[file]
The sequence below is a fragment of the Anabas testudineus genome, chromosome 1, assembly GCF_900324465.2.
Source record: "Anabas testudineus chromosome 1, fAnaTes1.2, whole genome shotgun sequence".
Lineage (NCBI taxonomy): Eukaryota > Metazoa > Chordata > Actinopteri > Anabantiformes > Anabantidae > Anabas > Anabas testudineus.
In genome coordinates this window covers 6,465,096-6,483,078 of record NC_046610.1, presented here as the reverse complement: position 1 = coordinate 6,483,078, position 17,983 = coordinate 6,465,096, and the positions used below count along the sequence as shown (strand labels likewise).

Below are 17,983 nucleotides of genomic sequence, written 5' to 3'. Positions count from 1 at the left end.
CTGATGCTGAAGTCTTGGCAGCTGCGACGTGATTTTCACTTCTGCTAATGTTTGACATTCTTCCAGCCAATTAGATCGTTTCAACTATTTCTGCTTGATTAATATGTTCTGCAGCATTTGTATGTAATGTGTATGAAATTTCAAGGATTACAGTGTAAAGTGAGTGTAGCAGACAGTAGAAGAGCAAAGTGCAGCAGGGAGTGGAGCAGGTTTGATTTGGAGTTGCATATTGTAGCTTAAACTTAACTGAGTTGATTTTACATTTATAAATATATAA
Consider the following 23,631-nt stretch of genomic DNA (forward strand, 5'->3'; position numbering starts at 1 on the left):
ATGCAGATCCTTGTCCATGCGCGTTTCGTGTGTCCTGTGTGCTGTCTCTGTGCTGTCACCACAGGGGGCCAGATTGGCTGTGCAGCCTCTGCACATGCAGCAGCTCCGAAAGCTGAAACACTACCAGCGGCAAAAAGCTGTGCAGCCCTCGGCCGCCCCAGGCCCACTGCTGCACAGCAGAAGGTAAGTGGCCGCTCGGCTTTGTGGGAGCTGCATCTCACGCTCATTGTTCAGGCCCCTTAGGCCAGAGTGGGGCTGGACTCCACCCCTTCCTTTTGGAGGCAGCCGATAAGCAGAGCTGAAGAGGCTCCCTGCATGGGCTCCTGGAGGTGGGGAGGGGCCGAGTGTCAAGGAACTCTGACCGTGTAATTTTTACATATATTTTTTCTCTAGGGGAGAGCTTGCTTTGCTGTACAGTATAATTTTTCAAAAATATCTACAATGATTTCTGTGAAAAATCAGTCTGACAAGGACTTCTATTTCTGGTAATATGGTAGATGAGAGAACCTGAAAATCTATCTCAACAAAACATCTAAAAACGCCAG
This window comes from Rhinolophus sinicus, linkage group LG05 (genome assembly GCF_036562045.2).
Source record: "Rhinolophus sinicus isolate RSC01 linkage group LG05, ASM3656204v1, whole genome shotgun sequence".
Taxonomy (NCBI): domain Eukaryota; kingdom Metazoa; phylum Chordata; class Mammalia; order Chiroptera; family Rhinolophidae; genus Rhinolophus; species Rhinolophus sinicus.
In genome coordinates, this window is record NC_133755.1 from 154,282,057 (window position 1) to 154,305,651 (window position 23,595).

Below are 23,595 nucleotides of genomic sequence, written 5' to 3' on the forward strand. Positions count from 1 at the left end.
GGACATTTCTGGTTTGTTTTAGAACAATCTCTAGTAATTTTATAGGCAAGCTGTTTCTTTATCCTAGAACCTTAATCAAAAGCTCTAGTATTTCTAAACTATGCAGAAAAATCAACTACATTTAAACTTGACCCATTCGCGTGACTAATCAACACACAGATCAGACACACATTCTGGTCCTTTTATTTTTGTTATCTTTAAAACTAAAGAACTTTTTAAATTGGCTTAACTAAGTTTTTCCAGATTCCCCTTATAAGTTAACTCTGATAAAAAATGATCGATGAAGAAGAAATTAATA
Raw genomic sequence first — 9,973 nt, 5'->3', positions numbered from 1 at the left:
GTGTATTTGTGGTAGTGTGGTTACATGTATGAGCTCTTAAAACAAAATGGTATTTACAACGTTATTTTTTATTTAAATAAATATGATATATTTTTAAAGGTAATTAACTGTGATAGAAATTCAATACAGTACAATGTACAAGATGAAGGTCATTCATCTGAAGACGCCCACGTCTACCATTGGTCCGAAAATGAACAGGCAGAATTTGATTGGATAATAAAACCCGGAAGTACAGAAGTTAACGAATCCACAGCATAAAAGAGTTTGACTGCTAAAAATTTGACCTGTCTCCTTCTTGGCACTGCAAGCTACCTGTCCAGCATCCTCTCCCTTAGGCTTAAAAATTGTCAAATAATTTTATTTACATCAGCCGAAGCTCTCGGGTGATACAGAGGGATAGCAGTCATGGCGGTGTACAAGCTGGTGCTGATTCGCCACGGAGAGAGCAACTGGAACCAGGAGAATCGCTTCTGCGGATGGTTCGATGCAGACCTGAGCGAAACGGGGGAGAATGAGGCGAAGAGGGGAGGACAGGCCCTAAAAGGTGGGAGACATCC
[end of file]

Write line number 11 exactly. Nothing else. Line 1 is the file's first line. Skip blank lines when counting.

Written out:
Taxonomy (NCBI): domain Eukaryota; kingdom Metazoa; phylum Chordata; class Mammalia; order Chiroptera; family Rhinolophidae; genus Rhinolophus; species Rhinolophus sinicus.